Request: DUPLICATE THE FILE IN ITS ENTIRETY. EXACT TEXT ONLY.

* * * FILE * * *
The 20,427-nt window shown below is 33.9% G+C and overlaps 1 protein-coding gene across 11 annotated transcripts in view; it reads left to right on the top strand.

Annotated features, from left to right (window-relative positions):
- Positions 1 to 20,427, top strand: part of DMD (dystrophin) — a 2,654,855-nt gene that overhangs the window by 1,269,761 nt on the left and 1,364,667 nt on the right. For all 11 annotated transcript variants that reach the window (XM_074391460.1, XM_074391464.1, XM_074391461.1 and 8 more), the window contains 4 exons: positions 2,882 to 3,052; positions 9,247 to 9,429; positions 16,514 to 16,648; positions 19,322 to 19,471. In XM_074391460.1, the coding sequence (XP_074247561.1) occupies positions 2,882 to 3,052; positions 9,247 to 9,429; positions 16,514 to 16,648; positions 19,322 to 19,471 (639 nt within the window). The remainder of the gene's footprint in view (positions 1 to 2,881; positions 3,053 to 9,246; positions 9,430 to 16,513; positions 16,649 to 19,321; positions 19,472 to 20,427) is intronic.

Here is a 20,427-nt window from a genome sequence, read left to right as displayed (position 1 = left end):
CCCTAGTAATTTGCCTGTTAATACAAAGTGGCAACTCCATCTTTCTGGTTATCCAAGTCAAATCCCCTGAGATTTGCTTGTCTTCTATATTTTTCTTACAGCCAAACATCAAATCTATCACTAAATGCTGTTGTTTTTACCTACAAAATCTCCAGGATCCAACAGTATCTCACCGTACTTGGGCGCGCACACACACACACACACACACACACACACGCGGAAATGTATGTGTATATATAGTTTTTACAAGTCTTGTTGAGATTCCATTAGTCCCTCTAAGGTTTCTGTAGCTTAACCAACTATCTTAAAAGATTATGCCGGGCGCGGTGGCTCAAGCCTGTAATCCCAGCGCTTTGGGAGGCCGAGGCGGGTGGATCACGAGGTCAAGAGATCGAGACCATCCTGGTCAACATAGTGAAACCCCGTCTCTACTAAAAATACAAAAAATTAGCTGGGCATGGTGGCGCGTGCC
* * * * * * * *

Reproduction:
The 20,427-nt window shown below is 33.9% G+C and overlaps 1 protein-coding gene across 11 annotated transcripts in view; it reads left to right on the top strand.

Annotated features, from left to right (window-relative positions):
- Positions 1 to 20,427, top strand: part of DMD (dystrophin) — a 2,654,855-nt gene that overhangs the window by 1,269,761 nt on the left and 1,364,667 nt on the right. For all 11 annotated transcript variants that reach the window (XM_074391460.1, XM_074391464.1, XM_074391461.1 and 8 more), the window contains 4 exons: positions 2,882 to 3,052; positions 9,247 to 9,429; positions 16,514 to 16,648; positions 19,322 to 19,471. In XM_074391460.1, the coding sequence (XP_074247561.1) occupies positions 2,882 to 3,052; positions 9,247 to 9,429; positions 16,514 to 16,648; positions 19,322 to 19,471 (639 nt within the window). The remainder of the gene's footprint in view (positions 1 to 2,881; positions 3,053 to 9,246; positions 9,430 to 16,513; positions 16,649 to 19,321; positions 19,472 to 20,427) is intronic.

Here is a 20,427-nt window from a genome sequence, read left to right as displayed (position 1 = left end):
CCCTAGTAATTTGCCTGTTAATACAAAGTGGCAACTCCATCTTTCTGGTTATCCAAGTCAAATCCCCTGAGATTTGCTTGTCTTCTATATTTTTCTTACAGCCAAACATCAAATCTATCACTAAATGCTGTTGTTTTTACCTACAAAATCTCCAGGATCCAACAGTATCTCACCGTACTTGGGCGCGCACACACACACACACACACACACACACACGCGGAAATGTATGTGTATATATAGTTTTTACAAGTCTTGTTGAGATTCCATTAGTCCCTCTAAGGTTTCTGTAGCTTAACCAACTATCTTAAAAGATTATGCCGGGCGCGGTGGCTCAAGCCTGTAATCCCAGCGCTTTGGGAGGCCGAGGCGGGTGGATCACGAGGTCAAGAGATCGAGACCATCCTGGTCAACATAGTGAAACCCCGTCTCTACTAAAAATACAAAAAATTAGCTGGGCATGGTGGCGCGTGCC